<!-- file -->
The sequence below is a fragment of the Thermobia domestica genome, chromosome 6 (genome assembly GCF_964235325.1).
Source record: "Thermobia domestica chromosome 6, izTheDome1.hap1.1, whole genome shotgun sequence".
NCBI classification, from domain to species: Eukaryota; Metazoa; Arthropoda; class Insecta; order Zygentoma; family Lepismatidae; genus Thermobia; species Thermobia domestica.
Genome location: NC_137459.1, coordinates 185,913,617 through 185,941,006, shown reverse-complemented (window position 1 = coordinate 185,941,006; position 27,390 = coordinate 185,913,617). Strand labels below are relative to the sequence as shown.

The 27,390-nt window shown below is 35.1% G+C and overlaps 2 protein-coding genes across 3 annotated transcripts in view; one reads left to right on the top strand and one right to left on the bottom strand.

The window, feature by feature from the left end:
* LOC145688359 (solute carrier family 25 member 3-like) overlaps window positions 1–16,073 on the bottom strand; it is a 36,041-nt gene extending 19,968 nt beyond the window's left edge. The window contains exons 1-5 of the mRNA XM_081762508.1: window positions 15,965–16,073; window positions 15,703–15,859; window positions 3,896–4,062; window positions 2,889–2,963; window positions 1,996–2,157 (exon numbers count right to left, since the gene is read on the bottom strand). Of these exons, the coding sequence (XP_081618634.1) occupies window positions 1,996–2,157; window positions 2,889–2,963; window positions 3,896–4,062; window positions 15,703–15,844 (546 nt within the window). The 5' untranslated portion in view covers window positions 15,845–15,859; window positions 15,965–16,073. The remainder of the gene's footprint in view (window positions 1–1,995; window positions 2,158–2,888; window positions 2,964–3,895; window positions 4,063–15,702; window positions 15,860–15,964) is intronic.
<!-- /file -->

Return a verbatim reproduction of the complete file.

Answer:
The sequence below is a fragment of the Thermobia domestica genome, chromosome 6 (genome assembly GCF_964235325.1).
Source record: "Thermobia domestica chromosome 6, izTheDome1.hap1.1, whole genome shotgun sequence".
NCBI classification, from domain to species: Eukaryota; Metazoa; Arthropoda; class Insecta; order Zygentoma; family Lepismatidae; genus Thermobia; species Thermobia domestica.
Genome location: NC_137459.1, coordinates 185,913,617 through 185,941,006, shown reverse-complemented (window position 1 = coordinate 185,941,006; position 27,390 = coordinate 185,913,617). Strand labels below are relative to the sequence as shown.

The 27,390-nt window shown below is 35.1% G+C and overlaps 2 protein-coding genes across 3 annotated transcripts in view; one reads left to right on the top strand and one right to left on the bottom strand.

The window, feature by feature from the left end:
* LOC145688359 (solute carrier family 25 member 3-like) overlaps window positions 1–16,073 on the bottom strand; it is a 36,041-nt gene extending 19,968 nt beyond the window's left edge. The window contains exons 1-5 of the mRNA XM_081762508.1: window positions 15,965–16,073; window positions 15,703–15,859; window positions 3,896–4,062; window positions 2,889–2,963; window positions 1,996–2,157 (exon numbers count right to left, since the gene is read on the bottom strand). Of these exons, the coding sequence (XP_081618634.1) occupies window positions 1,996–2,157; window positions 2,889–2,963; window positions 3,896–4,062; window positions 15,703–15,844 (546 nt within the window). The 5' untranslated portion in view covers window positions 15,845–15,859; window positions 15,965–16,073. The remainder of the gene's footprint in view (window positions 1–1,995; window positions 2,158–2,888; window positions 2,964–3,895; window positions 4,063–15,702; window positions 15,860–15,964) is intronic.